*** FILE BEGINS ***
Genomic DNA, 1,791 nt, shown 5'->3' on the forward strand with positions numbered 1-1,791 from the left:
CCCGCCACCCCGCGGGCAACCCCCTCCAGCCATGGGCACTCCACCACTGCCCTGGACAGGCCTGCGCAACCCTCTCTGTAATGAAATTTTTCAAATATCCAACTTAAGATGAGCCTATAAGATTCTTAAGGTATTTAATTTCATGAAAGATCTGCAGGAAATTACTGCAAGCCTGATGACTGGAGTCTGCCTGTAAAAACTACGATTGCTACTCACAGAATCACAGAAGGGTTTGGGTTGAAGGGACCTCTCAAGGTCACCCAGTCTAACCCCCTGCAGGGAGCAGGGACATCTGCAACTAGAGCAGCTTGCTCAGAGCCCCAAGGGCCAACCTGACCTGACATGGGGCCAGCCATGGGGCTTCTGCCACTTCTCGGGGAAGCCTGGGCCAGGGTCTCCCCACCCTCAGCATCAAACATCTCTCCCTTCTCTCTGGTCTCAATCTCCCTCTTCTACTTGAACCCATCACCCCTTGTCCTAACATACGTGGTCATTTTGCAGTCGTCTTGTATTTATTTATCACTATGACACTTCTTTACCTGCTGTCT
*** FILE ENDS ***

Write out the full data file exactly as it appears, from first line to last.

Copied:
Genomic DNA, 1,791 nt, shown 5'->3' on the forward strand with positions numbered 1-1,791 from the left:
CCCGCCACCCCGCGGGCAACCCCCTCCAGCCATGGGCACTCCACCACTGCCCTGGACAGGCCTGCGCAACCCTCTCTGTAATGAAATTTTTCAAATATCCAACTTAAGATGAGCCTATAAGATTCTTAAGGTATTTAATTTCATGAAAGATCTGCAGGAAATTACTGCAAGCCTGATGACTGGAGTCTGCCTGTAAAAACTACGATTGCTACTCACAGAATCACAGAAGGGTTTGGGTTGAAGGGACCTCTCAAGGTCACCCAGTCTAACCCCCTGCAGGGAGCAGGGACATCTGCAACTAGAGCAGCTTGCTCAGAGCCCCAAGGGCCAACCTGACCTGACATGGGGCCAGCCATGGGGCTTCTGCCACTTCTCGGGGAAGCCTGGGCCAGGGTCTCCCCACCCTCAGCATCAAACATCTCTCCCTTCTCTCTGGTCTCAATCTCCCTCTTCTACTTGAACCCATCACCCCTTGTCCTAACATACGTGGTCATTTTGCAGTCGTCTTGTATTTATTTATCACTATGACACTTCTTTACCTGCTGTCT